Last night, 168 people came during the first hour of a clinic in Clayton, she said, somewhat fewer than anticipated.
At the Burlington Center Mall earlier in the day, Williams brought her twins early just in case.
"I was dreading it because I'd heard about the long waits," she said.
Still the 28-year-old stay-at-home mother from Moorestown braved the blustery weather because she wanted be sure her family was protected from the new strain of flu virus that has hit the young, pregnant women, and those with weakened immune systems particularly hard.
"They did a great job," she said of the county health workers and volunteers who ran yesterday's clinic. She had already received the novel H1N1 vaccine, as had her husband, Brendan, and 2-year-old daughter, Abigail. The twins were ineligible until reaching 6 months of age.
The county's two clinics yesterday and today were for people in specific groups. With vaccine supplies now plentiful, several clinics in January are open to all county residents.
"We would like to see more people come out," said William Weisgarber, Burlington County's program manager for disease prevention and control.
Weisgarber said that many of the children yesterday were in for their second dose. Two doses, about a month apart, are recommended for children under age 10 to build a robust immune response; everyone else gets a single dose.
Shelley and Keith Johnson and their five children all traveled to the Burlington Center Mall from their home in Laurel Springs for the vaccine yesterday.
"I'm a nurse, and I have seen too many people sick" with the flu, Shelley Johnson said.
"We were hunting for the shots," she said. "I didn't want to see them sick."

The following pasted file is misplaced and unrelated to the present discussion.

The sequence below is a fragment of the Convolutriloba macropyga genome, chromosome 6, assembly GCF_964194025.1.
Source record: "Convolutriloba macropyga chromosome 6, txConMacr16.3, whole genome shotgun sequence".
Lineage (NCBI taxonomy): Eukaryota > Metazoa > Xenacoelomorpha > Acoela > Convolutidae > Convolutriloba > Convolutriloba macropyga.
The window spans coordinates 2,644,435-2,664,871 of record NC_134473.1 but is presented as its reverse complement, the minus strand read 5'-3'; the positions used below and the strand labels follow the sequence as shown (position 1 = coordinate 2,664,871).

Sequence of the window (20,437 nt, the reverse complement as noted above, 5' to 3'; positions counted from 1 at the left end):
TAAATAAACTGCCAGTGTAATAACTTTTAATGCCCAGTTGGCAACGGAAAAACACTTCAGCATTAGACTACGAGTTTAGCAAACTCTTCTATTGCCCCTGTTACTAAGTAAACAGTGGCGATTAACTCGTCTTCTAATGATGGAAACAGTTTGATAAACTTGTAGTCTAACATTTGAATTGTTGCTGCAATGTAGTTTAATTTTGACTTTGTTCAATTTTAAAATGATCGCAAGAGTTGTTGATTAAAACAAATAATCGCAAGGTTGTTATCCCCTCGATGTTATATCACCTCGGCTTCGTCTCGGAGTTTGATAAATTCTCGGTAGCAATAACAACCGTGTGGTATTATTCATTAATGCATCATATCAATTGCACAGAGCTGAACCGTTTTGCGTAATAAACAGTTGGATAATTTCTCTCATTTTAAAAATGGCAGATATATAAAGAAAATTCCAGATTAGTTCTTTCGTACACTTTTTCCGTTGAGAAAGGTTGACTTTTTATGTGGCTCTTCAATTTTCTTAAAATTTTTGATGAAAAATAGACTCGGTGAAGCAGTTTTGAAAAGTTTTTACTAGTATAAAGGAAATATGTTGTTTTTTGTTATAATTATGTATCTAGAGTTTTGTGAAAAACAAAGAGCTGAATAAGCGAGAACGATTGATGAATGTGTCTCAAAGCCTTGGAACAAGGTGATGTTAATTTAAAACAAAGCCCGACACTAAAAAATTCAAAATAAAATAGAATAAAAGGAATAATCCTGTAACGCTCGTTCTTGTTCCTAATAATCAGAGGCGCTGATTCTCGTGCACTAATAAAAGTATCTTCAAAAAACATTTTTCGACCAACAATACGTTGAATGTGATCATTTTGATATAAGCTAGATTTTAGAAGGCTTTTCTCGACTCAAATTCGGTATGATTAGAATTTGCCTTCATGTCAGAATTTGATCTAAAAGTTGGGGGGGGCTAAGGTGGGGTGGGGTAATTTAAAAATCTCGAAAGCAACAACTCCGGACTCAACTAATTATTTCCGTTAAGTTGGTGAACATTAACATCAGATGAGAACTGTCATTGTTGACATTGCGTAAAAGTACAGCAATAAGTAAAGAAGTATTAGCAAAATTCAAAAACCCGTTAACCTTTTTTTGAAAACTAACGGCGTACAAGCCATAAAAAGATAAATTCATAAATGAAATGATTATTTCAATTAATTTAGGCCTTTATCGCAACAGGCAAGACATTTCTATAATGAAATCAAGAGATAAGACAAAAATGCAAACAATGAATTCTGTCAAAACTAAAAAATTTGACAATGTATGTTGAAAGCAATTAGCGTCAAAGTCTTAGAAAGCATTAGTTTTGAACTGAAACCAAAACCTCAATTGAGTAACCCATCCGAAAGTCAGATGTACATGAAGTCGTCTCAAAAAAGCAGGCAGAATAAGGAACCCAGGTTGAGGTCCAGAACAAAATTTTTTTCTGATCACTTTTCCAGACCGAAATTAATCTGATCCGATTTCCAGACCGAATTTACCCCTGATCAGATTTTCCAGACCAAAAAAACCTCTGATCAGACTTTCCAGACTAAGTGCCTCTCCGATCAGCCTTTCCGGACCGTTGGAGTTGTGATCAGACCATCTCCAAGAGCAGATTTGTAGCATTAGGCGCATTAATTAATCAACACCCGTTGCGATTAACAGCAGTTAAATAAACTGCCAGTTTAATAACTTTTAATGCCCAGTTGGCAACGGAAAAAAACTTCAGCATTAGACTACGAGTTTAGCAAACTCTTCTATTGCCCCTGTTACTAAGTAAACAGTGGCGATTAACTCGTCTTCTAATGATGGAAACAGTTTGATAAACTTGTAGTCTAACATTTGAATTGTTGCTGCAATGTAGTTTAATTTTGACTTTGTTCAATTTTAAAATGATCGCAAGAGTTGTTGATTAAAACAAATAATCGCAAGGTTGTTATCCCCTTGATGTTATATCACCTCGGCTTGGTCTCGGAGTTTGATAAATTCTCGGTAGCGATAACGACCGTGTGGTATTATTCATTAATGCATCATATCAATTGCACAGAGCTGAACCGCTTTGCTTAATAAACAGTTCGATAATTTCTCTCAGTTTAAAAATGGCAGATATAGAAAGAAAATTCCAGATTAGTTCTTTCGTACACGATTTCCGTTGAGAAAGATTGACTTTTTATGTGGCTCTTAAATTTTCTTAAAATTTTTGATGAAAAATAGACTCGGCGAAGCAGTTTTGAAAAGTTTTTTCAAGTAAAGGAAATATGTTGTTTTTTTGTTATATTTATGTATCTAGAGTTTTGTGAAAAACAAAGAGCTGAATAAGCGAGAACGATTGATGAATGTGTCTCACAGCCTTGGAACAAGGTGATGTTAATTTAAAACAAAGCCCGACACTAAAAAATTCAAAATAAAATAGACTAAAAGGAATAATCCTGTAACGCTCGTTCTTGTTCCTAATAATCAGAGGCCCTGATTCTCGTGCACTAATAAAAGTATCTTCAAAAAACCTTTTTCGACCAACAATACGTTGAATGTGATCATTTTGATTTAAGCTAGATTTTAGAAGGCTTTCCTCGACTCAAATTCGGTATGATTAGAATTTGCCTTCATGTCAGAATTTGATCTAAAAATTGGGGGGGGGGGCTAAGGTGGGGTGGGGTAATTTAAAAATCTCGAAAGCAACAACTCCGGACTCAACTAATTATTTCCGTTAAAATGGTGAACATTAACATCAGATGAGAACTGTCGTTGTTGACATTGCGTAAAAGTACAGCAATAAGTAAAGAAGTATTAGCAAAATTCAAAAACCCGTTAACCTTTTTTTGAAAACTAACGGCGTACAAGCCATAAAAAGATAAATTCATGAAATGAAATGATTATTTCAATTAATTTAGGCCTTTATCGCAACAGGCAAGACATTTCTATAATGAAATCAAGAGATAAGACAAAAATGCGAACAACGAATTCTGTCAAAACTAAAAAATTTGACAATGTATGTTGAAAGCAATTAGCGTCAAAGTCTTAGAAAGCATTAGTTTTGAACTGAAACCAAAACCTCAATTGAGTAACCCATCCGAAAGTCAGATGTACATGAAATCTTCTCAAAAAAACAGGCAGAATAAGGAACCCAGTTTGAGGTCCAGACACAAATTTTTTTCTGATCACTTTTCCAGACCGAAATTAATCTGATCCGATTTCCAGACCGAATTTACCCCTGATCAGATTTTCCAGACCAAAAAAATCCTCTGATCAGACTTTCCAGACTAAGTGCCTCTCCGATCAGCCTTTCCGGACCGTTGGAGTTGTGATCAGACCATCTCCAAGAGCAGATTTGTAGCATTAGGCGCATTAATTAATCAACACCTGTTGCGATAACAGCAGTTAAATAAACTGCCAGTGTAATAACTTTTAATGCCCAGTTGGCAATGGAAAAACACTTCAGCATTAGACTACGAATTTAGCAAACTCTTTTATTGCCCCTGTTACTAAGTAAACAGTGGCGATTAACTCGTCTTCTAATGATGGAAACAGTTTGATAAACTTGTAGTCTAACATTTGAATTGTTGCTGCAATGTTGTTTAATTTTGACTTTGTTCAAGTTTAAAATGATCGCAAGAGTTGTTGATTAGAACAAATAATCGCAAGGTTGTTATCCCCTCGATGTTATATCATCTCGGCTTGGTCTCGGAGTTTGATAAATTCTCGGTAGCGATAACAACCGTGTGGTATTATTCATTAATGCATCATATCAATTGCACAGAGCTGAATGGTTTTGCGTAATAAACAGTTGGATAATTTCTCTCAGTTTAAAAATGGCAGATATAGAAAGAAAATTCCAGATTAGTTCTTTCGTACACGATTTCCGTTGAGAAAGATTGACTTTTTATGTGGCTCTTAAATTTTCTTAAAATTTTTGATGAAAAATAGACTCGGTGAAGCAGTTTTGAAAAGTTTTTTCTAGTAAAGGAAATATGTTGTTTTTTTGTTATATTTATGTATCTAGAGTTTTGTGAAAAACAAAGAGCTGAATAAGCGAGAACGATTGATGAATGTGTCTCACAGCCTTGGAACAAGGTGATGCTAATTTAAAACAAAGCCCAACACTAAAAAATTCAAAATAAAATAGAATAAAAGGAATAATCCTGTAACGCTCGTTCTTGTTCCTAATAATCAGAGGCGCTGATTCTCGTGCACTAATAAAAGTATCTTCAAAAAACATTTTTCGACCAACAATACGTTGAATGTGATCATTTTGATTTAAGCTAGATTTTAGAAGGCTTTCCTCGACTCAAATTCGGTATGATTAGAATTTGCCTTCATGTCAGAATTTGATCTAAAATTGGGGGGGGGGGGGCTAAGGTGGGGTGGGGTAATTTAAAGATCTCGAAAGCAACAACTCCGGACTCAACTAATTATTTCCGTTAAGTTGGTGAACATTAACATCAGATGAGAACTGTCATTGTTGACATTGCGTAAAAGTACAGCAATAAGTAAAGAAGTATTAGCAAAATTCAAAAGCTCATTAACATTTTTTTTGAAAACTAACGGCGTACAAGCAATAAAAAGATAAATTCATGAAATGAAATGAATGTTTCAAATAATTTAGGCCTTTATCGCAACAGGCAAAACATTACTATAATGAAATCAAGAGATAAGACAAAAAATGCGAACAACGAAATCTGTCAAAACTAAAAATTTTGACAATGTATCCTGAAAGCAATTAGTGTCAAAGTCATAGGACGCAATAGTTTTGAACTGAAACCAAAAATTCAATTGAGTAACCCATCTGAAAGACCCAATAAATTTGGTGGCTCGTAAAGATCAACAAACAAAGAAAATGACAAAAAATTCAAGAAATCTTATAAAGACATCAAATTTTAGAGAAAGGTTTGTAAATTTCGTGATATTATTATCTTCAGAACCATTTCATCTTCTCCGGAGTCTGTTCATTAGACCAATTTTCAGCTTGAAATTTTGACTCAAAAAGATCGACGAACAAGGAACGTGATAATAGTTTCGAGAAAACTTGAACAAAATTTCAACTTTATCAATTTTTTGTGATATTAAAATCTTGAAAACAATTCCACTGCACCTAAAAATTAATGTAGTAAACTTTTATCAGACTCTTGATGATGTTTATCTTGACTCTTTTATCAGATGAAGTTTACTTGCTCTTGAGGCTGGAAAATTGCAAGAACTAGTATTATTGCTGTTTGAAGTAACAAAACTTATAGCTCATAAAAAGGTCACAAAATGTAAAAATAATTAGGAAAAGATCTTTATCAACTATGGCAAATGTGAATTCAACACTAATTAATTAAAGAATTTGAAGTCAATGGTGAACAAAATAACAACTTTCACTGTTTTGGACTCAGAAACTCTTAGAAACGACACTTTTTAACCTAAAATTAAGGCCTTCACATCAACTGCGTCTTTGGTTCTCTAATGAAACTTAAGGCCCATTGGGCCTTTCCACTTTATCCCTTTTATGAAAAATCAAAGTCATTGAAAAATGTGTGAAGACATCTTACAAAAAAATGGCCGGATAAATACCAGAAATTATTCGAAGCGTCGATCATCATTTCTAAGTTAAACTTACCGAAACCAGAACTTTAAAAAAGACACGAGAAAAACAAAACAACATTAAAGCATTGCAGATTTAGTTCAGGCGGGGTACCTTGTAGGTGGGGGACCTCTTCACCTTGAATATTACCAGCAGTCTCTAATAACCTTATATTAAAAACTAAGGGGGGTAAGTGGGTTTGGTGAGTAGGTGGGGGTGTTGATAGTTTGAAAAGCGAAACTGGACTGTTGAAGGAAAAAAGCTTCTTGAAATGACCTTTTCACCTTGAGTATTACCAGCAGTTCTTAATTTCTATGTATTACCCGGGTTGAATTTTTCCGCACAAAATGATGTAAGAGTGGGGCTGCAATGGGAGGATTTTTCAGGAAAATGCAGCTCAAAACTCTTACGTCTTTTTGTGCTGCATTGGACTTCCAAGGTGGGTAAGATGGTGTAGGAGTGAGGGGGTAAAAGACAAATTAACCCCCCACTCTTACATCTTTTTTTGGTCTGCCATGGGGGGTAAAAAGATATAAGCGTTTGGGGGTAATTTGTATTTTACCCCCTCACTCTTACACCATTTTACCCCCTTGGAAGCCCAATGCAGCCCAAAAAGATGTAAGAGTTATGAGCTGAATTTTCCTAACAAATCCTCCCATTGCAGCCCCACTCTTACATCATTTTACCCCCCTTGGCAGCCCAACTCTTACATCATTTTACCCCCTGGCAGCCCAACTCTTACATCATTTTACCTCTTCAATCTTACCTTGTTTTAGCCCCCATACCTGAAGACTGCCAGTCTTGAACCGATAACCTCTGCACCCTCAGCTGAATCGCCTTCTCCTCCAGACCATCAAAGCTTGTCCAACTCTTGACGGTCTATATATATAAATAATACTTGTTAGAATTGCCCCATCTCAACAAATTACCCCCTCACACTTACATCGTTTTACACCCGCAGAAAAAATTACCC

Most public-health clinics are free but limited to county residents.
Many are open to the general public, but some are still restricted* to specific priority groups.
Call ahead or check the Web site below for details.
Public clinics in Pennsylvania
Philadelphia: Dozens of walk-in clinics around the city
are open to the general public daily except Sundays and holidays through January.
Bucks County: Walk-in clinics in Perkasie and Langhorne on Jan. 14 and in Newtown on Jan. 15 are open to the general public.
Chester County: Clinics* are by appointment on Jan. 8 and Jan. 9 in West Chester.
Delaware County: Clinics run by the state health department are open to the general public, by appointment only, Jan. 8 and Jan. 9 in both Media and Chester. Reservations: 1-877-724-3258.
Montgomery County: Walk-in clinics Jan. 8 in Lansdale and Jan. 9 in Plymouth Meeting are open to the general public. Information: 610-278-5117.
Public clinics in New Jersey
Burlington County: Walk-in clinics* today at the Burlington Center and Moorestown Malls, with different restrictions at each. More than a dozen more clinics, some for the general public, are scheduled Jan. 5 through Jan. 18.
Camden County:** Walk-in clinics at five sites around the county Jan 5 through Jan. 14 are open to the general public. Information: 1-800-999-9045.
Gloucester County:** Walk-in clinics at more than a dozen sites around the county Jan. 6 through Jan. 26 are open to the general public.
* Eligibility restrictions vary widely from county to county and sometimes from day to day. Call ahead or check the Web site below for details.
** Separate vaccines against swine flu and seasonal flu will be available, although not necessarily during the same visit.
Details on all the above clinics are posted at http://go.philly.com/flu